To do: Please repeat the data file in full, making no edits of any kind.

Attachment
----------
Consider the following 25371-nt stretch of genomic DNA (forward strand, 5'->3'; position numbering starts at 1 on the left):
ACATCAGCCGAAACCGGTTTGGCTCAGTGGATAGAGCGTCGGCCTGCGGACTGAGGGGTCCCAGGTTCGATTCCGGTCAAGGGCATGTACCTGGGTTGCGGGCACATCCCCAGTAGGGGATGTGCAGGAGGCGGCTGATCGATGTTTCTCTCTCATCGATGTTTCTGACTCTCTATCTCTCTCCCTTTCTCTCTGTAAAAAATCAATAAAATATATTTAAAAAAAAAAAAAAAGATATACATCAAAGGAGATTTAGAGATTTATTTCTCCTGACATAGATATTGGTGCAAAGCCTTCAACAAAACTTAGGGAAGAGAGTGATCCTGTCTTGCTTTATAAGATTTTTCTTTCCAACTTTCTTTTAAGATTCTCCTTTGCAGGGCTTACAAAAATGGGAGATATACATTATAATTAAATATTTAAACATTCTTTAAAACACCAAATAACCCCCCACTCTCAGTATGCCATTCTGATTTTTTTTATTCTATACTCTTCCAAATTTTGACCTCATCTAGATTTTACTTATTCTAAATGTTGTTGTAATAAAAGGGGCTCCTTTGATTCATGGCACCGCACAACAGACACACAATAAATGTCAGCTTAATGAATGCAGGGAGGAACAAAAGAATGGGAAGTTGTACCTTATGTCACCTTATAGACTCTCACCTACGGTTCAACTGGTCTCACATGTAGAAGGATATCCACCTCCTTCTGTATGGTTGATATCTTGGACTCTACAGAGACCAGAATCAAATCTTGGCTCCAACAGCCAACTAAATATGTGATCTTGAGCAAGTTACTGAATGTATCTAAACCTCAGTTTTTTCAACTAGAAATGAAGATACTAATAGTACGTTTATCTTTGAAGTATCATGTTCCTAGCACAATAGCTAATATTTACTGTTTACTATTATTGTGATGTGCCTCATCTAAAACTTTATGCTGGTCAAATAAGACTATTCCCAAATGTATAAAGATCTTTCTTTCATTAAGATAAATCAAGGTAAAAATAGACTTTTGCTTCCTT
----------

Consider the following 25371-nt stretch of genomic DNA (forward strand, 5'->3'; position numbering starts at 1 on the left):
ACATCAGCCGAAACCGGTTTGGCTCAGTGGATAGAGCGTCGGCCTGCGGACTGAGGGGTCCCAGGTTCGATTCCGGTCAAGGGCATGTACCTGGGTTGCGGGCACATCCCCAGTAGGGGATGTGCAGGAGGCGGCTGATCGATGTTTCTCTCTCATCGATGTTTCTGACTCTCTATCTCTCTCCCTTTCTCTCTGTAAAAAATCAATAAAATATATTTAAAAAAAAAAAAAAAGATATACATCAAAGGAGATTTAGAGATTTATTTCTCCTGACATAGATATTGGTGCAAAGCCTTCAACAAAACTTAGGGAAGAGAGTGATCCTGTCTTGCTTTATAAGATTTTTCTTTCCAACTTTCTTTTAAGATTCTCCTTTGCAGGGCTTACAAAAATGGGAGATATACATTATAATTAAATATTTAAACATTCTTTAAAACACCAAATAACCCCCCACTCTCAGTATGCCATTCTGATTTTTTTTATTCTATACTCTTCCAAATTTTGACCTCATCTAGATTTTACTTATTCTAAATGTTGTTGTAATAAAAGGGGCTCCTTTGATTCATGGCACCGCACAACAGACACACAATAAATGTCAGCTTAATGAATGCAGGGAGGAACAAAAGAATGGGAAGTTGTACCTTATGTCACCTTATAGACTCTCACCTACGGTTCAACTGGTCTCACATGTAGAAGGATATCCACCTCCTTCTGTATGGTTGATATCTTGGACTCTACAGAGACCAGAATCAAATCTTGGCTCCAACAGCCAACTAAATATGTGATCTTGAGCAAGTTACTGAATGTATCTAAACCTCAGTTTTTTCAACTAGAAATGAAGATACTAATAGTACGTTTATCTTTGAAGTATCATGTTCCTAGCACAATAGCTAATATTTACTGTTTACTATTATTGTGATGTGCCTCATCTAAAACTTTATGCTGGTCAAATAAGACTATTCCCAAATGTATAAAGATCTTTCTTTCATTAAGATAAATCAAGGTAAAAATAGACTTTTGCTTCCTT